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Ann Thorac Surg. 2008 Jul;86(1):56-62. doi: 10.1016/j.athoracsur.2008.03.027.

Changes in mitral regurgitation after replacement of the stenotic aortic valve.

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Division of Cardiac Surgery, Department of Anesthesia and Critical Care, Massachusetts General Hospital Heart Center, Boston, MA 02114, USA.



Concomitant mitral regurgitation (MR) is frequently seen in patients undergoing aortic valve replacement (AVR) for aortic stenosis. This study was undertaken to characterize the magnitude of MR in these patients and identify factors associated with significant postoperative change.


Between 2002 and 2006, 391 patients with stenotic AV disease but no structural mitral valve disease underwent AVR without coronary artery bypass grafting. Excluded were 164 patients with combined aortic and mitral intervention, right heart surgery, or moderate to severe aortic insufficiency, to yield a final study group of 227 patients. Follow-up echographic evaluation of MR was obtained in 87 of 219 patients (40%) discharged alive without mitral valve intervention.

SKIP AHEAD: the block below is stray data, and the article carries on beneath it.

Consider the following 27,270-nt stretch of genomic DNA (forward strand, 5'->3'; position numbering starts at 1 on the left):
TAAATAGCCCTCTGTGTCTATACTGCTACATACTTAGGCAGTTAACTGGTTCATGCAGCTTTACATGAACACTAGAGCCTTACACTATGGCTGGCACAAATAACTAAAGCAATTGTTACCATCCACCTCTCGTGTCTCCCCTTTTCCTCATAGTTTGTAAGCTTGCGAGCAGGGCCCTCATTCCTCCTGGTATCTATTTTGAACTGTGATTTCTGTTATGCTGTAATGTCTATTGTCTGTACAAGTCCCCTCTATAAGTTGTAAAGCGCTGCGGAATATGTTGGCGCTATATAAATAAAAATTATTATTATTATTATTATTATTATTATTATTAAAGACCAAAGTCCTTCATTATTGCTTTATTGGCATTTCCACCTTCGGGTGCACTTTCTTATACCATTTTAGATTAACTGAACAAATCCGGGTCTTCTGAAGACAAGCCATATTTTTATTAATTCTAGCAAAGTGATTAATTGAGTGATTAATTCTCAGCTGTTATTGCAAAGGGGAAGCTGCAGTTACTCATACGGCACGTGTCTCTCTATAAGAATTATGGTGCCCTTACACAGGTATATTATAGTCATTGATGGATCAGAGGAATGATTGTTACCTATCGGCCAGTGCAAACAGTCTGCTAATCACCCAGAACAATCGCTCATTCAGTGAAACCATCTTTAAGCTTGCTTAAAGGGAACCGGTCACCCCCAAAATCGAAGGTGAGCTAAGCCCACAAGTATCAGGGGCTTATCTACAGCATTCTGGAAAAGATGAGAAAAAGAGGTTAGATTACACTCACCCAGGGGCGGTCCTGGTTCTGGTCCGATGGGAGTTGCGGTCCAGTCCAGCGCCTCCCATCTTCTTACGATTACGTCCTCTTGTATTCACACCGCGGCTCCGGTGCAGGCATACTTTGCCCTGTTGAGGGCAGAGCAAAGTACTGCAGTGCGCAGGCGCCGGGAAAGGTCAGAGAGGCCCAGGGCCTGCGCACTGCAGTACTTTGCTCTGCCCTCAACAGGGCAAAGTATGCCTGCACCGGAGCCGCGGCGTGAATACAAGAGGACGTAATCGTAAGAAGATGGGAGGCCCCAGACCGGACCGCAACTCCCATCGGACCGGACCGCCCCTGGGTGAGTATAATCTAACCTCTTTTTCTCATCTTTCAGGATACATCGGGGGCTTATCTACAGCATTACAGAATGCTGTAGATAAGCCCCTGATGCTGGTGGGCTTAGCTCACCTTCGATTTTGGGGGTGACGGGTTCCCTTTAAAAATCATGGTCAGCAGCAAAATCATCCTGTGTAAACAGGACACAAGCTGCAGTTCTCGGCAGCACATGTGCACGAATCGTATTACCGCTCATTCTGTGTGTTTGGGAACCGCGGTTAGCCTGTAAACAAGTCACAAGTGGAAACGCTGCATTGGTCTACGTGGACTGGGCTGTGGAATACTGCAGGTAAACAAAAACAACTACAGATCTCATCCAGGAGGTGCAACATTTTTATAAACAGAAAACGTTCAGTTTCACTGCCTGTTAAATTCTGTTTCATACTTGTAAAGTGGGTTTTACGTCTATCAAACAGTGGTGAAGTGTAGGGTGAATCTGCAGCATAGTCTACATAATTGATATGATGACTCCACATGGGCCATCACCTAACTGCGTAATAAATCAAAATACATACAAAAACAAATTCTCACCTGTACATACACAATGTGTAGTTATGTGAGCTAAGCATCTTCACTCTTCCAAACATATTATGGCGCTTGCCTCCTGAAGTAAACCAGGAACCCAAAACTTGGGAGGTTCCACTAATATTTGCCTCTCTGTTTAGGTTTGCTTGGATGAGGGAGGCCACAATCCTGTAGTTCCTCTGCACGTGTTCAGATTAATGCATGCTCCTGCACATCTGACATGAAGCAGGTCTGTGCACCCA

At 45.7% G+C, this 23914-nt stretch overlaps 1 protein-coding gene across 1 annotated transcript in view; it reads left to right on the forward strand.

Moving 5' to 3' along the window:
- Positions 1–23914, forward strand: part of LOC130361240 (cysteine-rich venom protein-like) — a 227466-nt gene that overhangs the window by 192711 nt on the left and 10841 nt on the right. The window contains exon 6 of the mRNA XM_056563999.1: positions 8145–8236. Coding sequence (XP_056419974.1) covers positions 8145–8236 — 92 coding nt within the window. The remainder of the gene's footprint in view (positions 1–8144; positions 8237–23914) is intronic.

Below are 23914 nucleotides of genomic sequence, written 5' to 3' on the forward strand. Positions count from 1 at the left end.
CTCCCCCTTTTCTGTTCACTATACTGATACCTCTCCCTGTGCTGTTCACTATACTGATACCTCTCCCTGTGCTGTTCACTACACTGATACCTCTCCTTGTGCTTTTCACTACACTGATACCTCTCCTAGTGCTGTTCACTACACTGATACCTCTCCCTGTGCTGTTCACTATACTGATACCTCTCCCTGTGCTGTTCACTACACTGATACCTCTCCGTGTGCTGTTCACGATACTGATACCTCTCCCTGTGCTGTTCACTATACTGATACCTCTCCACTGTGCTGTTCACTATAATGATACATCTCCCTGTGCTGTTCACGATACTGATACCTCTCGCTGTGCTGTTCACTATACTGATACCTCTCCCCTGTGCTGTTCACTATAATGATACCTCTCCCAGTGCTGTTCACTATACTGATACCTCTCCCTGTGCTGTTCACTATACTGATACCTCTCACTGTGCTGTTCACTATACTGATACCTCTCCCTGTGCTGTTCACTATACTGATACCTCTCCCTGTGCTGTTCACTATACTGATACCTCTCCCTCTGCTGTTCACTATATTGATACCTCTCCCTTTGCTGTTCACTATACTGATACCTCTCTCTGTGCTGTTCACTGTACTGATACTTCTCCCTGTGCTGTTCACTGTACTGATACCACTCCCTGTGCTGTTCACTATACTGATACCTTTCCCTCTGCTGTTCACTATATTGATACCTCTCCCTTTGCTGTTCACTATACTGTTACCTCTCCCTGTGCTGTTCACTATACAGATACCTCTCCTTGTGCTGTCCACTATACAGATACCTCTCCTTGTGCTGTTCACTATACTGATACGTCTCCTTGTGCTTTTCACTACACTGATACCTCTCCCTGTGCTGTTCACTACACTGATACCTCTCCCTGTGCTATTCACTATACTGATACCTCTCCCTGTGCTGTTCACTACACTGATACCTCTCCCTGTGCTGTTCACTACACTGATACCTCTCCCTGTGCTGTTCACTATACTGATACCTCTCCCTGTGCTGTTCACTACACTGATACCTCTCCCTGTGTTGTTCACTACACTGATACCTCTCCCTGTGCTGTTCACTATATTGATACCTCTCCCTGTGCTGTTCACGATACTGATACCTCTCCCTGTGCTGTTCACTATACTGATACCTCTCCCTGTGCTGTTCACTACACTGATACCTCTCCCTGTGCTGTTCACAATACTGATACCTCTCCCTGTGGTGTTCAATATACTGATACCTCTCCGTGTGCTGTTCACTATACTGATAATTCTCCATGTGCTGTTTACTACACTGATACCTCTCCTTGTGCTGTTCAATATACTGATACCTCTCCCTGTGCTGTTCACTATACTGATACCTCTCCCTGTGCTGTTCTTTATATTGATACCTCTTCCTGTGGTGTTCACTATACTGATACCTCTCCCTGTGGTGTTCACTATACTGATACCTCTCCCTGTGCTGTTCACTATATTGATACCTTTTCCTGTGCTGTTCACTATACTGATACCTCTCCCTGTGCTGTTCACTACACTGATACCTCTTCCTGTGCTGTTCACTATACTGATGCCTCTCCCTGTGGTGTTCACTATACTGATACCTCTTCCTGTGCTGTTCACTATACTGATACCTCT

Overall mortality was 3.5%. After AVR, intraoperative MR severity improved in 66% of patients. Independent predictors of lower postoperative MR were small left atrial size (p = 0.03), the presence of aortic insufficiency (p < 0.01), and preoperative congestive heart failure (p = 0.04). Prosthetic valve type or size was not an independent predictor of postoperative MR. After adjustment for intraoperative underestimation of MR grade, there was no difference between the postprocedural MR grade and the early or late follow-up MR grade (p = 0.6 and p = 0.8, respectively).


The results of this study support a conservative, tailored approach to concomitant mitral surgery in patients presenting for correction of aortic stenosis who demonstrate functional mitral regurgitation. Characteristics associated with resolution may allow for identification of patients most likely to benefit from mitral valve repair or replacement.

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